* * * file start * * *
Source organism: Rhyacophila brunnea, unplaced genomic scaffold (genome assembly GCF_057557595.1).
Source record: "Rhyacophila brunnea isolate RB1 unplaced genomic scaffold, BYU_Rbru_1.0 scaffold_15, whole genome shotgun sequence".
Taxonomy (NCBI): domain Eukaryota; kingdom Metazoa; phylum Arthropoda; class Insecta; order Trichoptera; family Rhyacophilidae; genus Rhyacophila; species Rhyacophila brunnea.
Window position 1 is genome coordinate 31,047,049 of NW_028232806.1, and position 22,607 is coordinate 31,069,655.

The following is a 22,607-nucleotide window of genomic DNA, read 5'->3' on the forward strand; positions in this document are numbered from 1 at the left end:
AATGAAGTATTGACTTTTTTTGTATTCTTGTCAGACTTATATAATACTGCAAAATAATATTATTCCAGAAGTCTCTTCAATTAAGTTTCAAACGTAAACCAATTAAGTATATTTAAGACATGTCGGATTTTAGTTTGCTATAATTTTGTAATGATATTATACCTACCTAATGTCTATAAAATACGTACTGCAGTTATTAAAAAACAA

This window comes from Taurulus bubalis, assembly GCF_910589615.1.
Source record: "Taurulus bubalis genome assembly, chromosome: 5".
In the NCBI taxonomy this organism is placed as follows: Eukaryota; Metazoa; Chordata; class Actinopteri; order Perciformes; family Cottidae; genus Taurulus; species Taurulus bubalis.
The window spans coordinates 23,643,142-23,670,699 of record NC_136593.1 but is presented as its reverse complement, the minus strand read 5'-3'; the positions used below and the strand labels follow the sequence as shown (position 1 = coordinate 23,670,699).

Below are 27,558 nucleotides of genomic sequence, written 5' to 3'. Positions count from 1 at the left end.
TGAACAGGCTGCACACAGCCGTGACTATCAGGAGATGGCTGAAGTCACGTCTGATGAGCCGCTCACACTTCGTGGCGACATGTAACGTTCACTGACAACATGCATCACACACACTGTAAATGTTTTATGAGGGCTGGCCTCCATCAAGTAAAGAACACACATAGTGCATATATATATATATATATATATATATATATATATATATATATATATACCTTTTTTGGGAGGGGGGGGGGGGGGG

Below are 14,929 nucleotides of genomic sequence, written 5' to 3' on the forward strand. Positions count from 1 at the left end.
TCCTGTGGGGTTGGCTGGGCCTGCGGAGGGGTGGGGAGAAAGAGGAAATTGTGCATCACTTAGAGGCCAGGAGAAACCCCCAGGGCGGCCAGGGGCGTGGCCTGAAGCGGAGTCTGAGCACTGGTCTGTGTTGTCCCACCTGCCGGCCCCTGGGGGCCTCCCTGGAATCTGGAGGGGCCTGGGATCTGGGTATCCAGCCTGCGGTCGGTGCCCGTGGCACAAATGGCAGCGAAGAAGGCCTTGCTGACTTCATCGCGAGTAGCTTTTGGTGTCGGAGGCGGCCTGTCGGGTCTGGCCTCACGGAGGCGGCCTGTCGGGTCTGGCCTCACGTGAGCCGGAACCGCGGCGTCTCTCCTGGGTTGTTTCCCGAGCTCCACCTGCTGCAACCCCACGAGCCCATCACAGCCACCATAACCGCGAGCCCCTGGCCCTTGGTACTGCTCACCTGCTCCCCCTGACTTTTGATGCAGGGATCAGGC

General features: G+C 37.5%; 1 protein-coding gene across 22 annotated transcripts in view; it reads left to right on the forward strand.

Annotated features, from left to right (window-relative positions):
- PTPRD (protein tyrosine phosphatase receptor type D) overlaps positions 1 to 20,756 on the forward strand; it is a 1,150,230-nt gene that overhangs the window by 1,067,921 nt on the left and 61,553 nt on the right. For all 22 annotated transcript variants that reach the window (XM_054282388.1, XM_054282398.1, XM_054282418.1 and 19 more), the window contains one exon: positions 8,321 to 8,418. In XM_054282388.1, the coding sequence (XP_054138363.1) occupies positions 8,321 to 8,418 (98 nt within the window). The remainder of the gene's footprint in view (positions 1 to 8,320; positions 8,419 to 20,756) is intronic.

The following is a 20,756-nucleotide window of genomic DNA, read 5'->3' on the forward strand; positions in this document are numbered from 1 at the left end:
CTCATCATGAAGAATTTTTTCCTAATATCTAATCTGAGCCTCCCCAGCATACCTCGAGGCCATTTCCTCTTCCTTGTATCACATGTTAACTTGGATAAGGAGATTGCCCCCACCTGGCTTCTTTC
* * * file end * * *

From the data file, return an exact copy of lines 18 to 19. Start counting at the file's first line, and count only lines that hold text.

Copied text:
The following is a 20,756-nucleotide window of genomic DNA, read 5'->3' on the forward strand; positions in this document are numbered from 1 at the left end:
CTCATCATGAAGAATTTTTTCCTAATATCTAATCTGAGCCTCCCCAGCATACCTCGAGGCCATTTCCTCTTCCTTGTATCACATGTTAACTTGGATAAGGAGATTGCCCCCACCTGGCTTCTTTC